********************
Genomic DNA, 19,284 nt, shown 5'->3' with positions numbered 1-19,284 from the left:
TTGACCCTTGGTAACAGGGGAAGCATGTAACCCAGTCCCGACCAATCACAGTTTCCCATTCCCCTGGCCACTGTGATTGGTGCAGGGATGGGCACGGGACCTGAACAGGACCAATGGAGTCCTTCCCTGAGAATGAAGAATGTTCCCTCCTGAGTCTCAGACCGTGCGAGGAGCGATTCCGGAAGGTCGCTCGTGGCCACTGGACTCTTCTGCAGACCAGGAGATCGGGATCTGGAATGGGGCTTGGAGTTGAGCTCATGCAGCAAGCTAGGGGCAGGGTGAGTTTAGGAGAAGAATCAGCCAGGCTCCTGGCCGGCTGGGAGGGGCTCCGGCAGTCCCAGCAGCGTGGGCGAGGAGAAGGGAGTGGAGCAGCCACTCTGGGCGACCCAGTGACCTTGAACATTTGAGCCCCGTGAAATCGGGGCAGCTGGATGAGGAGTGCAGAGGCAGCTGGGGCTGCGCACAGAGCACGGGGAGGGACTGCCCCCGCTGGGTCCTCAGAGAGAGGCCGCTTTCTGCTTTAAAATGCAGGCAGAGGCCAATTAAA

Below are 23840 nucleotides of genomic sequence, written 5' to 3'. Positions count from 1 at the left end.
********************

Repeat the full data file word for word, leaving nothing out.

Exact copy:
Genomic DNA, 19,284 nt, shown 5'->3' with positions numbered 1-19,284 from the left:
TTGACCCTTGGTAACAGGGGAAGCATGTAACCCAGTCCCGACCAATCACAGTTTCCCATTCCCCTGGCCACTGTGATTGGTGCAGGGATGGGCACGGGACCTGAACAGGACCAATGGAGTCCTTCCCTGAGAATGAAGAATGTTCCCTCCTGAGTCTCAGACCGTGCGAGGAGCGATTCCGGAAGGTCGCTCGTGGCCACTGGACTCTTCTGCAGACCAGGAGATCGGGATCTGGAATGGGGCTTGGAGTTGAGCTCATGCAGCAAGCTAGGGGCAGGGTGAGTTTAGGAGAAGAATCAGCCAGGCTCCTGGCCGGCTGGGAGGGGCTCCGGCAGTCCCAGCAGCGTGGGCGAGGAGAAGGGAGTGGAGCAGCCACTCTGGGCGACCCAGTGACCTTGAACATTTGAGCCCCGTGAAATCGGGGCAGCTGGATGAGGAGTGCAGAGGCAGCTGGGGCTGCGCACAGAGCACGGGGAGGGACTGCCCCCGCTGGGTCCTCAGAGAGAGGCCGCTTTCTGCTTTAAAATGCAGGCAGAGGCCAATTAAA

Below are 23840 nucleotides of genomic sequence, written 5' to 3'. Positions count from 1 at the left end.